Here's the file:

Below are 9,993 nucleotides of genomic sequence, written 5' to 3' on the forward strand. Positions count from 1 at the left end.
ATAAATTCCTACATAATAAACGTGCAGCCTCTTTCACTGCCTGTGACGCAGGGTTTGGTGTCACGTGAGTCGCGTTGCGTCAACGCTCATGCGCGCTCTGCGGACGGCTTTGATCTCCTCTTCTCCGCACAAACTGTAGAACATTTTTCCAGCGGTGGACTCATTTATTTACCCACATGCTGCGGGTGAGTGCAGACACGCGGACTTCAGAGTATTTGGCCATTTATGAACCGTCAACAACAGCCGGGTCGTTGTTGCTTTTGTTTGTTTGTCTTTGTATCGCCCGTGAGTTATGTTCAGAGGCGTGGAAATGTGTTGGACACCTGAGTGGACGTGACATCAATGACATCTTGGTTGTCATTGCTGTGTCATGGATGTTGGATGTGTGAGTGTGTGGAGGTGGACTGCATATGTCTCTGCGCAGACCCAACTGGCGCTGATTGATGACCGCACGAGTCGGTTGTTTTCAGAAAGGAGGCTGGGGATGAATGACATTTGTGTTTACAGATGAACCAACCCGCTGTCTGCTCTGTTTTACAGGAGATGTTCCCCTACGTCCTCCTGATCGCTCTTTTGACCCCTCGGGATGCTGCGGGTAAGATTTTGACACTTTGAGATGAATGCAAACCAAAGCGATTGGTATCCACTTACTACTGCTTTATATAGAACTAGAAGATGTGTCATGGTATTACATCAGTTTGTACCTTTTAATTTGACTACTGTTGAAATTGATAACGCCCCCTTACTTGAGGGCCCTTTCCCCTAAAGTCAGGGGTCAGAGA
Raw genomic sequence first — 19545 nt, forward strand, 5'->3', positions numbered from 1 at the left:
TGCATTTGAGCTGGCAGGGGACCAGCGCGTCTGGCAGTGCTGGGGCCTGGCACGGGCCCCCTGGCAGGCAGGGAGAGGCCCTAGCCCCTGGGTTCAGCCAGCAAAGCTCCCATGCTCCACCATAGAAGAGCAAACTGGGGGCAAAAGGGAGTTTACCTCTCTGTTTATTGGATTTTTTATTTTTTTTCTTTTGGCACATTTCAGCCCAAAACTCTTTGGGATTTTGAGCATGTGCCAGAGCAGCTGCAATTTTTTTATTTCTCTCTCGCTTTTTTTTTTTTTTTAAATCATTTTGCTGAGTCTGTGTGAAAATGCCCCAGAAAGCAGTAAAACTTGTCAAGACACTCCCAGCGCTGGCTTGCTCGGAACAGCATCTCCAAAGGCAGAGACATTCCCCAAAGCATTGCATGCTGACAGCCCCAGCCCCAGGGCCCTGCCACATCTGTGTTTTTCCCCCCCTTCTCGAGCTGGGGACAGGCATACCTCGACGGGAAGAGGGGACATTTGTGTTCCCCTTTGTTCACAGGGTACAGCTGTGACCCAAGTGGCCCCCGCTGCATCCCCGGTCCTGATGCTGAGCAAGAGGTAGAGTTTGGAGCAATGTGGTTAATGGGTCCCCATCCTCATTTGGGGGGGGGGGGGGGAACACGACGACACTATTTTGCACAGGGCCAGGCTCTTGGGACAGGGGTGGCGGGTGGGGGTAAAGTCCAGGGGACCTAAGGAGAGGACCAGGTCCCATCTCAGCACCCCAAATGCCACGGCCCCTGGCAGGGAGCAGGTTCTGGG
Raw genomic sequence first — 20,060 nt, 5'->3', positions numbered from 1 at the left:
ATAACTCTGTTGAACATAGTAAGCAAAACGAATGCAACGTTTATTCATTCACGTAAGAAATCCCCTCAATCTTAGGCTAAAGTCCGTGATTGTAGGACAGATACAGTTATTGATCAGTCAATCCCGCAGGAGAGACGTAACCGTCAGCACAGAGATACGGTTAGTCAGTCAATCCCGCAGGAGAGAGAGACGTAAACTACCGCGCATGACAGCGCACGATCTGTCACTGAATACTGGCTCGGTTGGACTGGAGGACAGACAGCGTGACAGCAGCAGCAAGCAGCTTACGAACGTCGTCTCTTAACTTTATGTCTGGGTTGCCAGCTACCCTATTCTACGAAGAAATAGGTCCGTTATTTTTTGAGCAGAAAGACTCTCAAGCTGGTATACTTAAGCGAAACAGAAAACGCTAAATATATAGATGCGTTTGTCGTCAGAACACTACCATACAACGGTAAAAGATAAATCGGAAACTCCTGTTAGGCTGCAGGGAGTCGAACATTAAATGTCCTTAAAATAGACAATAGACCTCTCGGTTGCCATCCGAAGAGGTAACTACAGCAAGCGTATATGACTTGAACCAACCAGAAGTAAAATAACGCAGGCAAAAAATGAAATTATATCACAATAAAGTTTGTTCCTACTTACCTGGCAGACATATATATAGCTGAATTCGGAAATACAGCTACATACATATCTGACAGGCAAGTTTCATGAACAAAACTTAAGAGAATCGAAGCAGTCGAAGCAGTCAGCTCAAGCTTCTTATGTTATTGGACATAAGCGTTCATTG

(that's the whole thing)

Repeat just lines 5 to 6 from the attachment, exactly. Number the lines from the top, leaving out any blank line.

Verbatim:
Raw genomic sequence first — 20,060 nt, 5'->3', positions numbered from 1 at the left:
ATAACTCTGTTGAACATAGTAAGCAAAACGAATGCAACGTTTATTCATTCACGTAAGAAATCCCCTCAATCTTAGGCTAAAGTCCGTGATTGTAGGACAGATACAGTTATTGATCAGTCAATCCCGCAGGAGAGACGTAACCGTCAGCACAGAGATACGGTTAGTCAGTCAATCCCGCAGGAGAGAGAGACGTAAACTACCGCGCATGACAGCGCACGATCTGTCACTGAATACTGGCTCGGTTGGACTGGAGGACAGACAGCGTGACAGCAGCAGCAAGCAGCTTACGAACGTCGTCTCTTAACTTTATGTCTGGGTTGCCAGCTACCCTATTCTACGAAGAAATAGGTCCGTTATTTTTTGAGCAGAAAGACTCTCAAGCTGGTATACTTAAGCGAAACAGAAAACGCTAAATATATAGATGCGTTTGTCGTCAGAACACTACCATACAACGGTAAAAGATAAATCGGAAACTCCTGTTAGGCTGCAGGGAGTCGAACATTAAATGTCCTTAAAATAGACAATAGACCTCTCGGTTGCCATCCGAAGAGGTAACTACAGCAAGCGTATATGACTTGAACCAACCAGAAGTAAAATAACGCAGGCAAAAAATGAAATTATATCACAATAAAGTTTGTTCCTACTTACCTGGCAGACATATATATAGCTGAATTCGGAAATACAGCTACATACATATCTGACAGGCAAGTTTCATGAACAAAACTTAAGAGAATCGAAGCAGTCGAAGCAGTCAGCTCAAGCTTCTTATGTTATTGGACATAAGCGTTCATTG